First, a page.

It’s time we realised Computer Science isn’t just for boys

Currently, only 11 per cent of software developers are women


Computer programming is a huge and lucrative business, but it’s not surprising that the percentage of women coders in the industry is pitiful. The tech industry is famously male-dominated, but coding is particularly bad with only 11.2 per cent of software developers being female.

If coding is a language, then discrimination against women is even more ironic, considering there is statistical evidence that women learn languages better than men. Some might pass that off as academic folklore, but scientific research is beset with studies from over the past 40 years that illustrate the superior language skills of girls (I say as a proud modern languages student).

Of course, it may be a sweeping statement, but it’s mainly down to the way girls process language, their study strategies and tendency to converse more and communicate better. So women should in fact be better at coding than men. In any case, it’s still appalling that one of the world’s leading industries is lacking so many women.

One of the highest-paid models in the world, Victoria’s Secret Angel Karlie Kloss, endorses women getting into coding with her campaign “Kode with Klossy” which aims to spark an interest in both women and girls in computer science. She both runs and funds camps for young girls ages 13-18 for two weeks over summer, free of charge. The camps teach girls how to build real apps using code and are incredibly popular.

Kode With Klossy

But I wanted to know what it was like, first-hand, to be a woman and a coder today. So I spoke to Rubi Quiñones who, at 21, is graduating with a bachelors in Computer Engineering from The University of Texas – Rio Grande Valley and whose Facebook profile description reads: “A woman who loves CCC (computers, coding and cats).”

What got you into the idea of coding initially?

When I was young, I was lucky enough to have parents who never saw my gender as an obstacle towards realising my dreams. My dad encouraged my logical mind. He pushed my limits, whether it was through solving puzzles or playing logical games such as Picross, or even just messing around with a Rubik’s Cube.

He spotted my love for mathematics and saw my potential for being a very successful woman in computer engineering. That said, my Hispanic background presented difficulties because traditionally women are expected to be stay at home mothers. I was fortunate that my parents saw past that for me.

Can you describe your university experience as a female student in computer engineering?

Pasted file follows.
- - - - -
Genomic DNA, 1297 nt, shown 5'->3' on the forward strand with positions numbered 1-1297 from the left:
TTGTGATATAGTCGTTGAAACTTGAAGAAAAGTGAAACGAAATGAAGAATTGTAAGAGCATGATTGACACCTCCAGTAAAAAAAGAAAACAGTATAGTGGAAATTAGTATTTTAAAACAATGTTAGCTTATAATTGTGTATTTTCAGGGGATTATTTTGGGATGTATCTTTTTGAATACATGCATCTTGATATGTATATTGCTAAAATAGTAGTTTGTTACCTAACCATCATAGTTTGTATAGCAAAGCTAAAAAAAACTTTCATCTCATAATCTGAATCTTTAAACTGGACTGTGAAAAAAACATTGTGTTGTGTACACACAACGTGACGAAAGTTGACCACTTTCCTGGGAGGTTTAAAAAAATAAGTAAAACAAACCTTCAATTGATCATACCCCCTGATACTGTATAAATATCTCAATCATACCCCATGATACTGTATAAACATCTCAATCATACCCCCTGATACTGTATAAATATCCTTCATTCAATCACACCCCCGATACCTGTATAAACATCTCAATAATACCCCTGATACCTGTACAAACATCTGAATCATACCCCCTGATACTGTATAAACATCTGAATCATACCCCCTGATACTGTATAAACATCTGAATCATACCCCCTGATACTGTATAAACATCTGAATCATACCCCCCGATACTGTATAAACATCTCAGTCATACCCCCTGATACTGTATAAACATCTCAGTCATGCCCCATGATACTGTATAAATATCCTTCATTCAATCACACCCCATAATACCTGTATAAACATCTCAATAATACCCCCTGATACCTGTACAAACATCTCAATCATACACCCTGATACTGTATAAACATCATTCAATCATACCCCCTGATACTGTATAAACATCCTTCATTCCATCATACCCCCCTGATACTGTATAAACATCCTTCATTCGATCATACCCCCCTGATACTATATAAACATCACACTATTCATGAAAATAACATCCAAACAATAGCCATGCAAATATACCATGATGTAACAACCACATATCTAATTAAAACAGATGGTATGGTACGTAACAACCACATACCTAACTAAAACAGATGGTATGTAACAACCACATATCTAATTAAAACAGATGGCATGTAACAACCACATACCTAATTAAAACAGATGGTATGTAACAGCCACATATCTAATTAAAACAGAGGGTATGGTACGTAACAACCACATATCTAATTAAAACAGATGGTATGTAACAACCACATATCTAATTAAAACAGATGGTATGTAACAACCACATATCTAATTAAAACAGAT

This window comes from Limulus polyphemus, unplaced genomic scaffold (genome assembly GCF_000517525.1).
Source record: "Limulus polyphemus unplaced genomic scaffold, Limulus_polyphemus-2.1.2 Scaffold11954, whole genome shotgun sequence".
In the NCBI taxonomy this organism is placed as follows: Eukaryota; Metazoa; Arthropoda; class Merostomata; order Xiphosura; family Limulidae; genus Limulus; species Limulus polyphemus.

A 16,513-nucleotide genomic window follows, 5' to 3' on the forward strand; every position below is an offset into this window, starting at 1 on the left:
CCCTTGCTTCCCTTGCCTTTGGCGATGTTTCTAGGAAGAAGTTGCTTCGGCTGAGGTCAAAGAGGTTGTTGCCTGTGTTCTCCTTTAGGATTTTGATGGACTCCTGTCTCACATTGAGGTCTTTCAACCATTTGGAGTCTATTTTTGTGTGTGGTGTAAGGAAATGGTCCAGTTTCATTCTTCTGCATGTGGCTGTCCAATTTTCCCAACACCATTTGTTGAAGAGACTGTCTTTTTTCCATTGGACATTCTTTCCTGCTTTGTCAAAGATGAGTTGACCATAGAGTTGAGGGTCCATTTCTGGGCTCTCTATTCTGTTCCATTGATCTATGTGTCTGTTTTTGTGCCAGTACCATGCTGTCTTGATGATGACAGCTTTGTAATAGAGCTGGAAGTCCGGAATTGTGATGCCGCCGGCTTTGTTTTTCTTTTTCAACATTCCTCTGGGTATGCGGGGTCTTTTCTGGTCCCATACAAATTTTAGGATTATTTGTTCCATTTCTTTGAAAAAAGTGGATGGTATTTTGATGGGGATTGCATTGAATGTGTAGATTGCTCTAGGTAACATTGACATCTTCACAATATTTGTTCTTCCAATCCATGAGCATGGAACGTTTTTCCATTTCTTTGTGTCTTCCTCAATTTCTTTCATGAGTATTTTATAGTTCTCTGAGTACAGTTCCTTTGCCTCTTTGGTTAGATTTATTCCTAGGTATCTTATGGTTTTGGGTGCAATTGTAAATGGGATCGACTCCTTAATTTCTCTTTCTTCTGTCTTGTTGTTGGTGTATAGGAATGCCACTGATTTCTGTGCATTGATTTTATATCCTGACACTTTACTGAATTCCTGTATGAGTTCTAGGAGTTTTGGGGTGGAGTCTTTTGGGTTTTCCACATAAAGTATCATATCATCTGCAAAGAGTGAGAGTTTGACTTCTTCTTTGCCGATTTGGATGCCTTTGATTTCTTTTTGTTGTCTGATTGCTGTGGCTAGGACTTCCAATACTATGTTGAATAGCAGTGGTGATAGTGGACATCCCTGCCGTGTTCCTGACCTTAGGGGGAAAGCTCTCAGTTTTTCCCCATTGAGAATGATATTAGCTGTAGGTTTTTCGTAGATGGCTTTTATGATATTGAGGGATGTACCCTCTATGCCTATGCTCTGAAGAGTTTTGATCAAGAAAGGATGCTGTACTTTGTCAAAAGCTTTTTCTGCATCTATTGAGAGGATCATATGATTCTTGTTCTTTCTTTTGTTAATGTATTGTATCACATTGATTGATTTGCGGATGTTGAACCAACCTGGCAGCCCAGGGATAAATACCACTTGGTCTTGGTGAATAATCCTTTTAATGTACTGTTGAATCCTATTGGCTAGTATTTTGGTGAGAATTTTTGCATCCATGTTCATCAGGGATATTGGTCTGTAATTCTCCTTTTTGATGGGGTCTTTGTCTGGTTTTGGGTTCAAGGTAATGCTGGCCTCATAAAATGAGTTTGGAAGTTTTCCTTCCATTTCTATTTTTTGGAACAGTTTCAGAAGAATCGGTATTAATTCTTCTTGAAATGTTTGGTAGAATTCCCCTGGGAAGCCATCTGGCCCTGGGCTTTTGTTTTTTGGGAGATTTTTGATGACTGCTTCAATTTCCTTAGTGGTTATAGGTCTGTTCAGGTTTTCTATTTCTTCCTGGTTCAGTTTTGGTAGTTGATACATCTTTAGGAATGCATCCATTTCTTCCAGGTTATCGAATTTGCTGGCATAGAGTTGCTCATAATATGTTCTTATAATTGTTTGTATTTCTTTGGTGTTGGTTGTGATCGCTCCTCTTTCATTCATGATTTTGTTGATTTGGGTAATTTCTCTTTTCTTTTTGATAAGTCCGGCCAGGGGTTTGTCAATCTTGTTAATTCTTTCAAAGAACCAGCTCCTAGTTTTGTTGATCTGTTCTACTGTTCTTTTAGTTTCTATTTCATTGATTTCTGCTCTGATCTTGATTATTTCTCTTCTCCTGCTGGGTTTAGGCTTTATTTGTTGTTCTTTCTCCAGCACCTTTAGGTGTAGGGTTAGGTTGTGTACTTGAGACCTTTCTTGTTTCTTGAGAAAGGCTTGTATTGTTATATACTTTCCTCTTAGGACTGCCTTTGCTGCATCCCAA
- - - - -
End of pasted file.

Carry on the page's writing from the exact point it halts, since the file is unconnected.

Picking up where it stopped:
Growing up in Texas, the lifestyle is a bit backwards anyway, so I found myself being the only girl in a class full of boys. Every day I would get an offer from a boy who was willing to “help” me with my assignments simply because they assumed I would need the help. Or, when discussing different algorithms and codes with male teachers, they would constantly check up that I knew certain concepts which are considered basic knowledge for an engineer such as calculus and binary trees.

This was extremely patronising and I imagine that is the case for women in the industry generally, who face sexism every day in their careers. If the social norm, which sows its seeds in education, is to say women can’t code because of their gender, then it’s no wonder that women don’t see coding as a viable career.

How would you suggest that we both encourage more girls into the field and support women who are currently facing discrimination in the tech industry?

If you enjoy mathematics and sciences, if you love solving algorithms, then think about a career as a coder. Similarly, if you find yourself excelling in learning languages, then a career in coding is much more linked than you’d initially think. It is a language after all. Education is where it all begins and girls should be inspired to go into computer science early on, because our future lies in technology.

But where you don’t feel encouraged, I would recommend beginning at home, researching and trying to learn independently. There are so many resources online that are beneficial and will give you ideas as to mini projects you can do on your own. Go to Hackathons and apply for camps and courses. Most of all don’t ever think just because you are surrounded by boys that you aren’t capable of being a talented and accomplished coder.

For the many women who feel the pressure of feeling insecure or belittled in the field, stand up to the discrimination vehemently. It is inexcusable, systematic misogyny that we need to start addressing head on. Become active in professional organisations such as ACM-W (Association for Computing Machinery-Women) or WTT (Women in Telecoms and Technology) and don’t be afraid to have a voice, and use it.

Coding isn’t meant for just men, women can code too. This is about changing the way the world perceives women in the tech industry, and giving them the well-earned validation they deserve.

Photo taken at UTCRS during Rubi’s internship